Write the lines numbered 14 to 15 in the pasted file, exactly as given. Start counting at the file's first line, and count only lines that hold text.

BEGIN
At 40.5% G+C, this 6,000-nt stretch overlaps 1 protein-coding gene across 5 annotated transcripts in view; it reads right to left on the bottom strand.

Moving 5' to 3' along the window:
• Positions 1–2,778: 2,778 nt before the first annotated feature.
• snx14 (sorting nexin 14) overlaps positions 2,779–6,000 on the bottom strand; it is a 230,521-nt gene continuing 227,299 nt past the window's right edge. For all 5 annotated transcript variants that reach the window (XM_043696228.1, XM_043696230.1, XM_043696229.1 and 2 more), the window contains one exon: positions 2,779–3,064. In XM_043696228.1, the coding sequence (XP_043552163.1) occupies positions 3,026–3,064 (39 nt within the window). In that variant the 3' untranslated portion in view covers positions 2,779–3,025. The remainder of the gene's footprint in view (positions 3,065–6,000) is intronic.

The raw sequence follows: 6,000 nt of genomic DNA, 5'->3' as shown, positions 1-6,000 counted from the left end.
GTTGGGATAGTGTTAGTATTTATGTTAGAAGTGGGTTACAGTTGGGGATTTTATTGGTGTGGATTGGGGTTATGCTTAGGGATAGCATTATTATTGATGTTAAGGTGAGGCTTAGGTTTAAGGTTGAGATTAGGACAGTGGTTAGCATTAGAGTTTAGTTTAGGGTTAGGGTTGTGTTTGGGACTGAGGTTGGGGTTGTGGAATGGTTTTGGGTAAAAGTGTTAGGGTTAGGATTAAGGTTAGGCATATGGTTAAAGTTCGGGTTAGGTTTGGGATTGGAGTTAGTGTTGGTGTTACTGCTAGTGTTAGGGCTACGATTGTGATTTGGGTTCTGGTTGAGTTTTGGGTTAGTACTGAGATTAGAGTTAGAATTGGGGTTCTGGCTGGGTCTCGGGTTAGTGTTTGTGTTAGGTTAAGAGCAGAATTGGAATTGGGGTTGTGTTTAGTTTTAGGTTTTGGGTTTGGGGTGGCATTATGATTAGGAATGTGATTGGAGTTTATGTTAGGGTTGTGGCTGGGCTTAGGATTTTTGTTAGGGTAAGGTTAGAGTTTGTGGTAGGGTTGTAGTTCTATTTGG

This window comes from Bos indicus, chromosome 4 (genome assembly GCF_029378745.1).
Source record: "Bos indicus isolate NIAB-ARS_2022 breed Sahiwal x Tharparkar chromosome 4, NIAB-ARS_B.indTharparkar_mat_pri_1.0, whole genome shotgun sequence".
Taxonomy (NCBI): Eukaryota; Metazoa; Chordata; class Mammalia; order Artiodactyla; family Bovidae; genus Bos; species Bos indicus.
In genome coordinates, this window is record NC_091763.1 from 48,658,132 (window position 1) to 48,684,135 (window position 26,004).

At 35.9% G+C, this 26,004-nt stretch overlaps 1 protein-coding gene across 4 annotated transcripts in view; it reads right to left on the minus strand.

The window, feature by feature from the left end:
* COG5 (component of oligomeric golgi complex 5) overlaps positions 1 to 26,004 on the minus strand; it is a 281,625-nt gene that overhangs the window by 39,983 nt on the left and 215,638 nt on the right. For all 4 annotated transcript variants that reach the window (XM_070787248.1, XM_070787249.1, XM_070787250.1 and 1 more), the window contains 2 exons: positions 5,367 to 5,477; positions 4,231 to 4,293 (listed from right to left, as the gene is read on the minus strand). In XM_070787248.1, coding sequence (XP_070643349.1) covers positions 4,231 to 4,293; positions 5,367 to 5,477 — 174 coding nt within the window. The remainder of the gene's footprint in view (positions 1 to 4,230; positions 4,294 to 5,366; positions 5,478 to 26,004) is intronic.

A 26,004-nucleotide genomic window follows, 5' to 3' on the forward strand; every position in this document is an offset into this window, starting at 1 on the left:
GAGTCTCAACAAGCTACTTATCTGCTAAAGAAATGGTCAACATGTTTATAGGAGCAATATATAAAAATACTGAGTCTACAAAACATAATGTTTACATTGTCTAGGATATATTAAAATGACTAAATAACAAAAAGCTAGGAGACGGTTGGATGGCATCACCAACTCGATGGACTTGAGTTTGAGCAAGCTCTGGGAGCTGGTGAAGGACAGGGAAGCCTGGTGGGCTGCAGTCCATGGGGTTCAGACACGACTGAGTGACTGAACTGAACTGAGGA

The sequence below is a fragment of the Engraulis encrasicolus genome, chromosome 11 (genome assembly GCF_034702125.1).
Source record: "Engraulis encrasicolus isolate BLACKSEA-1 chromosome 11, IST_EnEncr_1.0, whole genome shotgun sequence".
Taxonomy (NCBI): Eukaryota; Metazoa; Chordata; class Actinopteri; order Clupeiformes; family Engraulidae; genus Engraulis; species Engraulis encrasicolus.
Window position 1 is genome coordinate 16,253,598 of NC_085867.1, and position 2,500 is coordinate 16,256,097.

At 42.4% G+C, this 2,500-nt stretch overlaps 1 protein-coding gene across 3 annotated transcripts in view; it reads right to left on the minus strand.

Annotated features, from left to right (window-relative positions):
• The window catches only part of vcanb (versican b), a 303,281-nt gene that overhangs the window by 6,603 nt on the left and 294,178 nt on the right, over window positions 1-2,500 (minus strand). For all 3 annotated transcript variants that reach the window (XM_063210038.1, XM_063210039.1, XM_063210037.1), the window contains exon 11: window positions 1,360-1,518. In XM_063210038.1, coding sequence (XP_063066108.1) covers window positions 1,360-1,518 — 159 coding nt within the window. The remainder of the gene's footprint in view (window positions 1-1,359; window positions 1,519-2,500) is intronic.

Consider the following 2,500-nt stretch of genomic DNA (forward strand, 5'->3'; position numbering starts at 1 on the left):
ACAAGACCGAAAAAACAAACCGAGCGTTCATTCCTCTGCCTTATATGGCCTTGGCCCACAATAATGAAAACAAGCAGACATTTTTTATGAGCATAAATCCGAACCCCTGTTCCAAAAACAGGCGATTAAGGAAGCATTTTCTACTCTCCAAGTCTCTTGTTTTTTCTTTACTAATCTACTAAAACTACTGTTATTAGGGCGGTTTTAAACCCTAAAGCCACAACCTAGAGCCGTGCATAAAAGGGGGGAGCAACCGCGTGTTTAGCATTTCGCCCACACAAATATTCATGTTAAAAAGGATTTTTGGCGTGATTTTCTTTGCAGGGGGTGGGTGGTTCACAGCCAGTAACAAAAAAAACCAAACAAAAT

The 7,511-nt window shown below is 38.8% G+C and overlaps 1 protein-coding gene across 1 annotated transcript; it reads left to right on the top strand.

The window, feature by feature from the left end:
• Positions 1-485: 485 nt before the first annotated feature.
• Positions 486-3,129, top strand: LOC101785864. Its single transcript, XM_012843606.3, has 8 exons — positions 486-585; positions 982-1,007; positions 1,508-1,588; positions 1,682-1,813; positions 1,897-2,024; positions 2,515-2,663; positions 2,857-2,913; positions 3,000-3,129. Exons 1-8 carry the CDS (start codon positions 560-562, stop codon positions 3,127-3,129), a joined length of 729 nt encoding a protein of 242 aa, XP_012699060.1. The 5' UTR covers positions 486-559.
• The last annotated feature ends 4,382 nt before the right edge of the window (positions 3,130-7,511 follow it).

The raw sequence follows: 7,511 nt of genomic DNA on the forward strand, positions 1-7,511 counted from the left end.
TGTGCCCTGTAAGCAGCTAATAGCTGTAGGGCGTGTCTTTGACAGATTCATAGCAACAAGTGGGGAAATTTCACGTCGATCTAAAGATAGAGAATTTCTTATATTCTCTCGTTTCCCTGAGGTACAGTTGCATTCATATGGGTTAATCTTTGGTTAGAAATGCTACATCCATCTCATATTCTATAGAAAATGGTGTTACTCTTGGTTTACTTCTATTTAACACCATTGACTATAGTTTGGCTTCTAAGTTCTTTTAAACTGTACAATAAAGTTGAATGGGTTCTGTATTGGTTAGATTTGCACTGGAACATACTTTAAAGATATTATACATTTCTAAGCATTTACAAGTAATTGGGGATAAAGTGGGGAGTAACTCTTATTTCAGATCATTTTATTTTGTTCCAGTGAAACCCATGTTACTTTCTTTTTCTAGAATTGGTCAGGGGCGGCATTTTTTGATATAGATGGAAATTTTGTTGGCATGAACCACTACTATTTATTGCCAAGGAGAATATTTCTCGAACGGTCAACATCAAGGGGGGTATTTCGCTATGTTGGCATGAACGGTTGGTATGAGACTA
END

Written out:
A 26,004-nucleotide genomic window follows, 5' to 3' on the forward strand; every position in this document is an offset into this window, starting at 1 on the left:
GAGTCTCAACAAGCTACTTATCTGCTAAAGAAATGGTCAACATGTTTATAGGAGCAATATATAAAAATACTGAGTCTACAAAACATAATGTTTACATTGTCTAGGATATATTAAAATGACTAAATAACAAAAAGCTAGGAGACGGTTGGATGGCATCACCAACTCGATGGACTTGAGTTTGAGCAAGCTCTGGGAGCTGGTGAAGGACAGGGAAGCCTGGTGGGCTGCAGTCCATGGGGTTCAGACACGACTGAGTGACTGAACTGAACTGAGGA